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If you’re a kindergarten teacher, you know that every year is like a box of chocolates – you never know what you’re gonna get. Every year I have kiddos come in who range from not knowing their own name to knowing a few letters to being able to read and comprehend chapter books.

Today i’m going to talk about what you can do to meet the needs of those high students without cloning yourself… because let’s be real, sometimes it feels like you need to if you want to fit it all in! And these ideas aren’t just for kindergarten – many can be used with any primary grade level!

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I’m going to start with talking about guided reading. Right now I have a group of kiddos who read and comprehend at a range of levels M-U (3rd-5th grade levels). The word comprehend is so important because it doesn’t matter if a student can read a higher level text if they don’t understand what they read.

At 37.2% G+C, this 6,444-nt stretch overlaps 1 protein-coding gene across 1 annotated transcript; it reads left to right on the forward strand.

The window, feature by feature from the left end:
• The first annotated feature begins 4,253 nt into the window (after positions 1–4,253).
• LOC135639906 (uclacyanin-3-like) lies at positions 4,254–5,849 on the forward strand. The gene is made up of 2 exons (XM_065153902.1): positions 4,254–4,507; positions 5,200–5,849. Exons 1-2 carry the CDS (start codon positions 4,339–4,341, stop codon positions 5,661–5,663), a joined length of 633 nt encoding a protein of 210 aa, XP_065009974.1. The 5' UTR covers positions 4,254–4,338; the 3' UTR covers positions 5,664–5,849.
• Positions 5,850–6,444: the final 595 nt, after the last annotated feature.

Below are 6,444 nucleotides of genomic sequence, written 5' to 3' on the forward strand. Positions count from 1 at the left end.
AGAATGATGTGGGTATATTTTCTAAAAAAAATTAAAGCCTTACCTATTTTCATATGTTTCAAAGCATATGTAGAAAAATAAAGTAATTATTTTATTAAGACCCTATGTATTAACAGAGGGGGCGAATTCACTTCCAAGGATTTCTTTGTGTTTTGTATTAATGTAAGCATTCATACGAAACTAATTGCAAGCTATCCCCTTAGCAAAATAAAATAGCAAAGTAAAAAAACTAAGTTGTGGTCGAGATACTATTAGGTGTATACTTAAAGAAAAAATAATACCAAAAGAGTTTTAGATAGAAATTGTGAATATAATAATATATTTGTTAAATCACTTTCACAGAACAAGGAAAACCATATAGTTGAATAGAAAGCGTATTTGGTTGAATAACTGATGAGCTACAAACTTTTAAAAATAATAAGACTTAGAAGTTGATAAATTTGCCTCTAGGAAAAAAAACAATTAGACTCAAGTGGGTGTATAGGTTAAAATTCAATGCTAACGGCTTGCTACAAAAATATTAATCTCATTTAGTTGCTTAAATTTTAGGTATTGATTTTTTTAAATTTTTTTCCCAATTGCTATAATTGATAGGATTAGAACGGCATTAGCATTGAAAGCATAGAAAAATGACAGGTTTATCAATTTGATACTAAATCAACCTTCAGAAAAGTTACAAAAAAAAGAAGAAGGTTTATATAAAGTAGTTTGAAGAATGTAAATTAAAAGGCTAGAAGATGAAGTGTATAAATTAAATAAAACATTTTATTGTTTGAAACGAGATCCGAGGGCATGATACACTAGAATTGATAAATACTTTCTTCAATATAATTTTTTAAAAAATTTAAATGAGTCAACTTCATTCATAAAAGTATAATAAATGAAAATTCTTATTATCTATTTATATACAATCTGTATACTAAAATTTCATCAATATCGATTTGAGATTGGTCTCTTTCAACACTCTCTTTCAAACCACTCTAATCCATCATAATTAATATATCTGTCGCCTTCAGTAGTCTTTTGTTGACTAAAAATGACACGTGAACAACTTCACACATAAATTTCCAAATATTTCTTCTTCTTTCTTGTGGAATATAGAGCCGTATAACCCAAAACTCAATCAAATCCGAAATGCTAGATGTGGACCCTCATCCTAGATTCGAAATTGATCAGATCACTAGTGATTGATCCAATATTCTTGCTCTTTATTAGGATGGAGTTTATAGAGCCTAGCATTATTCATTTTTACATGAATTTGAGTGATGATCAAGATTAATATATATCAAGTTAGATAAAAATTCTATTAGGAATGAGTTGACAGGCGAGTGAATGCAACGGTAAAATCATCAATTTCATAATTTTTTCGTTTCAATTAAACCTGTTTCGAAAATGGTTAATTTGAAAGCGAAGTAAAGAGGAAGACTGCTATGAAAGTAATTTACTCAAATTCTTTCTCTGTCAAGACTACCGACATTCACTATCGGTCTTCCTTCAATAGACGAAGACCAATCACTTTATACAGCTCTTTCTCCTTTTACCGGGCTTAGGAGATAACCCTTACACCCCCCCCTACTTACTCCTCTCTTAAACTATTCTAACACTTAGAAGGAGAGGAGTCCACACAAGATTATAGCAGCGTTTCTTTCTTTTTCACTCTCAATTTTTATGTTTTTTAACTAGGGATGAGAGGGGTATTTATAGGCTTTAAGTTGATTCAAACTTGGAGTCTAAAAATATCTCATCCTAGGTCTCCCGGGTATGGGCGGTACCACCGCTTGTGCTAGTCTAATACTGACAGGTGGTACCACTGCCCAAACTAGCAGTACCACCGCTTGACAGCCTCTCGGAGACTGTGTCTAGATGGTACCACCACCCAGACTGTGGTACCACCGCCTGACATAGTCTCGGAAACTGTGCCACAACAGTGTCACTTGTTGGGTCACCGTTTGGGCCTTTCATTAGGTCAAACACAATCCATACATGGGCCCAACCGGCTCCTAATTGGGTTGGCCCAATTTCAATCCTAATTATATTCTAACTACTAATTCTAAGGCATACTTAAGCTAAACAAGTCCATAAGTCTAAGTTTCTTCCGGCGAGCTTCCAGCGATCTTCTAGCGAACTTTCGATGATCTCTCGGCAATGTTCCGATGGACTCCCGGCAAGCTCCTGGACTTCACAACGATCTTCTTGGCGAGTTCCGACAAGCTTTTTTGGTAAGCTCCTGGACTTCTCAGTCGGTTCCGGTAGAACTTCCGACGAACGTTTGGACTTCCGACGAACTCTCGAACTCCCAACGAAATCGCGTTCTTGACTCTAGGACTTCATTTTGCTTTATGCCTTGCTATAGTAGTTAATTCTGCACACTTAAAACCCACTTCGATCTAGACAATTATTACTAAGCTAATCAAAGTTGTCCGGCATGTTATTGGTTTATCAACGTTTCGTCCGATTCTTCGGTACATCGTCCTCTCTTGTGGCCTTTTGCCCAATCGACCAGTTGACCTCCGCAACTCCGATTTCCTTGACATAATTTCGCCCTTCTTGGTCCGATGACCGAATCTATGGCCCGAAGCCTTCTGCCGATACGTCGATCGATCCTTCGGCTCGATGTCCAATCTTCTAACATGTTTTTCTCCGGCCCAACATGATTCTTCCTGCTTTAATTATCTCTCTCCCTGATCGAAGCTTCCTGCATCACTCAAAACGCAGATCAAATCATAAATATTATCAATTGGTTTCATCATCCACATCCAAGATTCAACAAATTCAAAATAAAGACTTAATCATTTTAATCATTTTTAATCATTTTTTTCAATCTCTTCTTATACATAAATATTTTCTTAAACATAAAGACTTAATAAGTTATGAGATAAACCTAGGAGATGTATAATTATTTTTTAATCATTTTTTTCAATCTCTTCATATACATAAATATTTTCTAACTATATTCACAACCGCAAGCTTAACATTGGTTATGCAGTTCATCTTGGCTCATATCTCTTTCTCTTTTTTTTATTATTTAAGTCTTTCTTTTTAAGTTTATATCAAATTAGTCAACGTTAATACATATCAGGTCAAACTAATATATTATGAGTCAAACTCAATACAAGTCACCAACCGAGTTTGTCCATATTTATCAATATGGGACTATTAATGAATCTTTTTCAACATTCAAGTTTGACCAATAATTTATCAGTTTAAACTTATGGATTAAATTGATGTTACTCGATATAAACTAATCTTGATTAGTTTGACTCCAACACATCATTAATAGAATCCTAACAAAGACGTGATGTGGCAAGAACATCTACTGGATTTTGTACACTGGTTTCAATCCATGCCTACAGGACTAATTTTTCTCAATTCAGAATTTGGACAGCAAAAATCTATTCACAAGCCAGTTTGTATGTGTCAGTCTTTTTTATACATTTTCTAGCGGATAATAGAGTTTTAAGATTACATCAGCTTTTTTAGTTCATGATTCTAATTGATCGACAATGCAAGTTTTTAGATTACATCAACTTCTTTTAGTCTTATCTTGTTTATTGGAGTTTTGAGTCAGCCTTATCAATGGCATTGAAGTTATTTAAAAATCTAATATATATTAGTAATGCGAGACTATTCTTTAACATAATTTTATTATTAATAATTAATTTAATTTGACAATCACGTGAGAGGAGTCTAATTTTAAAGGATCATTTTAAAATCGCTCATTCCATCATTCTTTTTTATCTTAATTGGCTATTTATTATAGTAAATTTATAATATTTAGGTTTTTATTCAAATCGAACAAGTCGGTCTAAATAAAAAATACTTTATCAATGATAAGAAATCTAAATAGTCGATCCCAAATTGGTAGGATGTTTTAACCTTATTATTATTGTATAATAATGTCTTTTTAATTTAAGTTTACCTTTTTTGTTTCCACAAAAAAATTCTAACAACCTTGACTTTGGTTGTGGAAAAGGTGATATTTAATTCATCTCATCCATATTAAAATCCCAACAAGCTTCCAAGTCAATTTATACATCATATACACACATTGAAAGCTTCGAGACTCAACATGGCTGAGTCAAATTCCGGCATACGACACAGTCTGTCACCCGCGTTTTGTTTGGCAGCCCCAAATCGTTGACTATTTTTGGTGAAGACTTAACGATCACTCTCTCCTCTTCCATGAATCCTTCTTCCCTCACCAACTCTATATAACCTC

Sometimes that can be difficult to explain to parents why I have their student at a lower reading level when they’re convinced they can read every Harry Potter book back-to-back, but what’s the point of reading if you don’t do anything with it? (Does that make sense? I’ve got spring break brain, HA!)

We’ve been working all year, and one area I found my kiddos struggled in was retelling nonfiction.

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I LOVE these Scholastic Kids newsletters! Yes, they’re a lower reading level, but they are laid out perfectly to show my students how to pick out the main idea and supporting details.

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After reading a few times, I have my students fill out this graphic organizer. You can find it here. If it was a magazine with 4 points, i’d either have them just choose 3 or add another on the back.